Monday, January 1, 2007
Perhaps it is one of the fruits of the "self-esteem" emphasis in our schools that so many people feel confident to voice strong convictions about things they know little or nothing about -- or, worse yet, are misinformed about.
One of the hardest things for anyone to be informed about is the value of someone else's productivity. Yet there are cries from all directions that some people are being paid "too much" and others "too little."
Who can possibly be better informed about the value of what someone else produces than those who use the goods or services that the person provides and pay for it with their own money?
Things are worth it or not worth it to particular individuals. What these things might be worth to somebody else is irrelevant.
People who think that they, or the government, ought to be deciding how much income people make are in effect saying that they know the value of people's output better than those who use that output and pay for it with their own money.
How did Bill Gates get his fortune? Not by someone deciding how much Bill Gates was worth to "society," but by innumerable people around the world deciding whether what Microsoft offered them was worth what Microsoft charged.
What all those sales added up to -- Microsoft's income and Gates' fortune -- nobody decided. Nor is there any reason why they should have, even aside from the fact that nobody is qualified to make such a decision.
We can each decide for ourselves whether what Microsoft offers is worth it to us. That is all we are competent to decide -- and only for ourselves individually, when spending our own money.
The idea that we should pool our collective ignorance and then decide how much it is "fair" for Gates or anybody else to earn in total income is as ridiculous as it is dangerous, for it means arming politicians with the arbitrary power to decide everyone's economic fate.
Do we want our own family's living standards to be at the mercy of politicians? Are we so eaten up with envy that we will risk that, in order to keep Gates from having "too much" money, paid by people who voluntarily bought Microsoft's products?
A recent campaign in California to sock the oil companies with bigger taxes hyped the fact that oil company profits were $78 billion.
That sounds like a lot of money. For that matter, $78 million would sound like a lot of money. If the truth be known, there was a time when just $78 would have seemed like a lot of money to me.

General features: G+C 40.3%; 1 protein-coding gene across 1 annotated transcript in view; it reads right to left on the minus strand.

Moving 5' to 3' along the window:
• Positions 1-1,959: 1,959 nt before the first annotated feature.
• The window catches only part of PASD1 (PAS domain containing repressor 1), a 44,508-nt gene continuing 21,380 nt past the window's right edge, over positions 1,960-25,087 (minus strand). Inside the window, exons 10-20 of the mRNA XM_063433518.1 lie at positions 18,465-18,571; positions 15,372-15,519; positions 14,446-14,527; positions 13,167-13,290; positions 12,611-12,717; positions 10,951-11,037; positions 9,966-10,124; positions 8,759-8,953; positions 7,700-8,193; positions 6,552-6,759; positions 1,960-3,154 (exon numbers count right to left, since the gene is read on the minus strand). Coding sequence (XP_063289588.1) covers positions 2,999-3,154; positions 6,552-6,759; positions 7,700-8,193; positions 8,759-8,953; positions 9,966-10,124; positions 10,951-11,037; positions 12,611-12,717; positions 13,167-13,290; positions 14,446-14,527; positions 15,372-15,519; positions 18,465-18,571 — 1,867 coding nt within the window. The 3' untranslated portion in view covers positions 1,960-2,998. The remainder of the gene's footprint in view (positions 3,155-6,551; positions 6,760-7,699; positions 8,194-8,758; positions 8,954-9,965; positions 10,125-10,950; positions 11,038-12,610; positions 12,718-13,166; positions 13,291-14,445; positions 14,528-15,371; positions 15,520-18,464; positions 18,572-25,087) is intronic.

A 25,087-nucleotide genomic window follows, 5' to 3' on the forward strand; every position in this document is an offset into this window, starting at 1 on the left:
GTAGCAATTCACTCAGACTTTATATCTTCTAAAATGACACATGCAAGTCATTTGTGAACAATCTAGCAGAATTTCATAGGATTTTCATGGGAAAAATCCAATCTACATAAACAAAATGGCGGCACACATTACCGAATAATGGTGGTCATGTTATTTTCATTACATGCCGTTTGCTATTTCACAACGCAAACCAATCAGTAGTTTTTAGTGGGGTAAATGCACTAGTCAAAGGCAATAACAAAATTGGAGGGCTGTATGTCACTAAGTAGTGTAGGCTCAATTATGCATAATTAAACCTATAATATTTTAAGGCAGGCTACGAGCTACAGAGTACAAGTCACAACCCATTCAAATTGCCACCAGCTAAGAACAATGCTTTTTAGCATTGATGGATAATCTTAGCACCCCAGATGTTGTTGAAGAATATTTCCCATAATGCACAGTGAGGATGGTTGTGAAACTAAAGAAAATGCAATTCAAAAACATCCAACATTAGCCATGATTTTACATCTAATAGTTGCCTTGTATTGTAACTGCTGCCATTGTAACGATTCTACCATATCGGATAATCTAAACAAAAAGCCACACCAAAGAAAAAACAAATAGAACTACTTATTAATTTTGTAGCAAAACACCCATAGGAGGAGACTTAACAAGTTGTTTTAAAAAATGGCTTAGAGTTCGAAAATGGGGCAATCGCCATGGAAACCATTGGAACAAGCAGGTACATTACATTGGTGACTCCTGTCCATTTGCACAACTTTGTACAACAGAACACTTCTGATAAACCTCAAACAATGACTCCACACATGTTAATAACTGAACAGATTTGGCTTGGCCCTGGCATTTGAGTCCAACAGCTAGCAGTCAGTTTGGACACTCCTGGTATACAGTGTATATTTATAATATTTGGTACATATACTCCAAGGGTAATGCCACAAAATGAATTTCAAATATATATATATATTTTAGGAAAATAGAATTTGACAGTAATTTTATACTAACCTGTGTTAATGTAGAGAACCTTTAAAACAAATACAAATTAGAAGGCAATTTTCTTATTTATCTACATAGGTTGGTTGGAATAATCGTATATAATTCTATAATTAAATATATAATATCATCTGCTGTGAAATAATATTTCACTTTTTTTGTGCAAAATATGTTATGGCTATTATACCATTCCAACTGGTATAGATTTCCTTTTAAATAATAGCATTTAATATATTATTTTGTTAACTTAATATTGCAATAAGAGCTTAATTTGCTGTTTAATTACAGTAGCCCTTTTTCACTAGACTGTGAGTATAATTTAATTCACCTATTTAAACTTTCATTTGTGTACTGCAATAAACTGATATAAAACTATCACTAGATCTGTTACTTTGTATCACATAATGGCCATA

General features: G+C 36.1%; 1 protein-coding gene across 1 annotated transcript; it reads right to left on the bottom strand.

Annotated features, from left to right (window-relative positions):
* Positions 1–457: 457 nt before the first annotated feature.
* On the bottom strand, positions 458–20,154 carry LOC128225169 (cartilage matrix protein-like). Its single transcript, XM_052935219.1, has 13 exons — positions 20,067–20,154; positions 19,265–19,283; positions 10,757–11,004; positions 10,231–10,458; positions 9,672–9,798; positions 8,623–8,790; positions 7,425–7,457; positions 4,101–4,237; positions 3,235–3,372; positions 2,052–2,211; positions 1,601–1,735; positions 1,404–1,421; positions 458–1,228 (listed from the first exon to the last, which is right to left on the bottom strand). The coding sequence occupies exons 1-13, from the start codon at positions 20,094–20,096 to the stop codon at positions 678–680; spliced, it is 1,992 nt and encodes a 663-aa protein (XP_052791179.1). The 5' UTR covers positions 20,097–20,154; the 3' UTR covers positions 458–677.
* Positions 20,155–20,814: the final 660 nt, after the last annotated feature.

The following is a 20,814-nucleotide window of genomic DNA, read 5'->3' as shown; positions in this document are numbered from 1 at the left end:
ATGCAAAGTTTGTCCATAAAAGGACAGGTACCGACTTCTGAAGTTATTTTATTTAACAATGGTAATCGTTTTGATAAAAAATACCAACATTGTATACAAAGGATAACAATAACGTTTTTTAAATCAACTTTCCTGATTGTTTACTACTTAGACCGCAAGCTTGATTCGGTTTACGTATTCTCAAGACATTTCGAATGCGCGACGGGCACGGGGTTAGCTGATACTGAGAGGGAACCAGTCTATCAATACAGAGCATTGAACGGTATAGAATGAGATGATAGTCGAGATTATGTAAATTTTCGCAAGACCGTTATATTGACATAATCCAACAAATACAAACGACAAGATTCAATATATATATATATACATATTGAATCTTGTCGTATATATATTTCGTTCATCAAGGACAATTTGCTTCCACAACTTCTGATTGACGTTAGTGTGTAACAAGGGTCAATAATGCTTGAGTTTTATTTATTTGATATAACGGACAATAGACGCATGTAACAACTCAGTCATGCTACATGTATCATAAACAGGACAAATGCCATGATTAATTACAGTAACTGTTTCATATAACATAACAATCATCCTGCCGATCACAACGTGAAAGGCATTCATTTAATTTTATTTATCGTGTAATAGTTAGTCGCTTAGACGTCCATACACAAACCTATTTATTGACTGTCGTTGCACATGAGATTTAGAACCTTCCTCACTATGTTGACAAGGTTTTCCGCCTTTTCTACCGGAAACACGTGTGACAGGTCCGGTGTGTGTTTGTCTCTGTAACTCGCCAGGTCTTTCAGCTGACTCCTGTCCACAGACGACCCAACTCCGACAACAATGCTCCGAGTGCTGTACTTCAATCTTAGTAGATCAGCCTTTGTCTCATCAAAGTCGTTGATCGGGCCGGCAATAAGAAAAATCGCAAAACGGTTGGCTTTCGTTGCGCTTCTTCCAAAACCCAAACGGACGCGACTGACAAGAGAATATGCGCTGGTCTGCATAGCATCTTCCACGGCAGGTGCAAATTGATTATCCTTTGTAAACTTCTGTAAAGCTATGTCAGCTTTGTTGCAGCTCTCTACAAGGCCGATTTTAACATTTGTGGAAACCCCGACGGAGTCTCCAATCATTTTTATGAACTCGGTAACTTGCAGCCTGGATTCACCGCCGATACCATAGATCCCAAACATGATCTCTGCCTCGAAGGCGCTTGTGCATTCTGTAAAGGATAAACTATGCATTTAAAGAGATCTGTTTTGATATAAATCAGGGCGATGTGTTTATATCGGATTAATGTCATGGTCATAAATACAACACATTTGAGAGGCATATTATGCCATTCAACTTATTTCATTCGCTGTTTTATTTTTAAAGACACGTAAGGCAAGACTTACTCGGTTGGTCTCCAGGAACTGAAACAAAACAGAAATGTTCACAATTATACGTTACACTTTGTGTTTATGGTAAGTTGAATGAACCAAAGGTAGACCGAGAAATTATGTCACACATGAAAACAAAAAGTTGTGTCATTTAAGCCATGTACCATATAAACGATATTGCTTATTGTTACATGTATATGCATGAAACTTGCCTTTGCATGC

But so what? What do we know about the economics of the oil industry? How many billions did they invest to get that $78 billion in profits? And how many billions did they lose in their bad years?
Utter ignorance of all these things has not been enough to discourage people from loudly demanding that the government "do something" about "Big Oil" and its profits.
The same reliance on ignorance applies at the other end of the economic scale. People who know nothing about retailing, nothing about labor markets and nothing about economics are loudly demanding that the local, state or federal government "do something" about the low pay of Wal-Mart's employees.
Those employees know what their alternative job opportunities are and other employers know what their productivity would be worth to them. If the workers themselves choose Wal-Mart as their best option, what qualifies us to say that either their choice or Wal-Mart's choice was wrong?
Most low-income people, whether at Wal-Mart or elsewhere, do not stay low-income forever -- or for more than a few years. Most Americans in the bottom 20 percent at a given time are later in the top half of the income distribution, after they have acquired some more job experience.
Are individual decisions made by people deciding what is best for themselves to be over-ruled by ignorant busybodies, obsessed by things they do not understand?
Is the whole economic system of supply and demand, on which the nation's prosperity is based, to be disrupted whenever moral exhibitionists have a need to feel puffed up about themselves?
Thomas Sowell is a senior fellow at the Hoover Institute and author of Basic Economics: A Citizen's Guide to the Economy.